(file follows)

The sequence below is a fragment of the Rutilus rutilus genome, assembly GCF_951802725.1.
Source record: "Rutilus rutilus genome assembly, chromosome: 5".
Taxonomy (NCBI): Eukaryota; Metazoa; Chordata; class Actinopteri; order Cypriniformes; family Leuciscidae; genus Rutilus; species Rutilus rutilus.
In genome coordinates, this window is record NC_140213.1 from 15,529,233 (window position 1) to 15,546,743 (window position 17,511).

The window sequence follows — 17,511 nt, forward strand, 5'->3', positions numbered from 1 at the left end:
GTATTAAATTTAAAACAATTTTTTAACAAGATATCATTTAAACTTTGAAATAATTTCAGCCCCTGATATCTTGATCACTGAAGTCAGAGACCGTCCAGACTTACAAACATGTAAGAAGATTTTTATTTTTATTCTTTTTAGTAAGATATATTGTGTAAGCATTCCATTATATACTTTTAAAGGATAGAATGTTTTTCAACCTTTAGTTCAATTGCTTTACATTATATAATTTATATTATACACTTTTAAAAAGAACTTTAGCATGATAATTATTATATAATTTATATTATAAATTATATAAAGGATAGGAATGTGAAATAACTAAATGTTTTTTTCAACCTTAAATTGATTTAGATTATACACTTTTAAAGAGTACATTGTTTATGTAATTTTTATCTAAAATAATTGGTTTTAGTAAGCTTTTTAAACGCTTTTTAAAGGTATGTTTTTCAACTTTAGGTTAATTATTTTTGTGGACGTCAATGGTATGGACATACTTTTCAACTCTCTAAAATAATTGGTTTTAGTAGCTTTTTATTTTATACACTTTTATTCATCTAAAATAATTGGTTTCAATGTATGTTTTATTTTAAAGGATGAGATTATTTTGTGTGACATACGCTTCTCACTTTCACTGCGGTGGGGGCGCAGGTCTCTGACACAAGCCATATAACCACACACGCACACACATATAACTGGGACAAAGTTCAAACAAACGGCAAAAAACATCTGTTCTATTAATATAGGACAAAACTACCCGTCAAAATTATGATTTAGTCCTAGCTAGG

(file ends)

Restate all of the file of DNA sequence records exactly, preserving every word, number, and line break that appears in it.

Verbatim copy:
The sequence below is a fragment of the Rutilus rutilus genome, assembly GCF_951802725.1.
Source record: "Rutilus rutilus genome assembly, chromosome: 5".
Taxonomy (NCBI): Eukaryota; Metazoa; Chordata; class Actinopteri; order Cypriniformes; family Leuciscidae; genus Rutilus; species Rutilus rutilus.
In genome coordinates, this window is record NC_140213.1 from 15,529,233 (window position 1) to 15,546,743 (window position 17,511).

The window sequence follows — 17,511 nt, forward strand, 5'->3', positions numbered from 1 at the left end:
GTATTAAATTTAAAACAATTTTTTAACAAGATATCATTTAAACTTTGAAATAATTTCAGCCCCTGATATCTTGATCACTGAAGTCAGAGACCGTCCAGACTTACAAACATGTAAGAAGATTTTTATTTTTATTCTTTTTAGTAAGATATATTGTGTAAGCATTCCATTATATACTTTTAAAGGATAGAATGTTTTTCAACCTTTAGTTCAATTGCTTTACATTATATAATTTATATTATACACTTTTAAAAAGAACTTTAGCATGATAATTATTATATAATTTATATTATAAATTATATAAAGGATAGGAATGTGAAATAACTAAATGTTTTTTTCAACCTTAAATTGATTTAGATTATACACTTTTAAAGAGTACATTGTTTATGTAATTTTTATCTAAAATAATTGGTTTTAGTAAGCTTTTTAAACGCTTTTTAAAGGTATGTTTTTCAACTTTAGGTTAATTATTTTTGTGGACGTCAATGGTATGGACATACTTTTCAACTCTCTAAAATAATTGGTTTTAGTAGCTTTTTATTTTATACACTTTTATTCATCTAAAATAATTGGTTTCAATGTATGTTTTATTTTAAAGGATGAGATTATTTTGTGTGACATACGCTTCTCACTTTCACTGCGGTGGGGGCGCAGGTCTCTGACACAAGCCATATAACCACACACGCACACACATATAACTGGGACAAAGTTCAAACAAACGGCAAAAAACATCTGTTCTATTAATATAGGACAAAACTACCCGTCAAAATTATGATTTAGTCCTAGCTAGG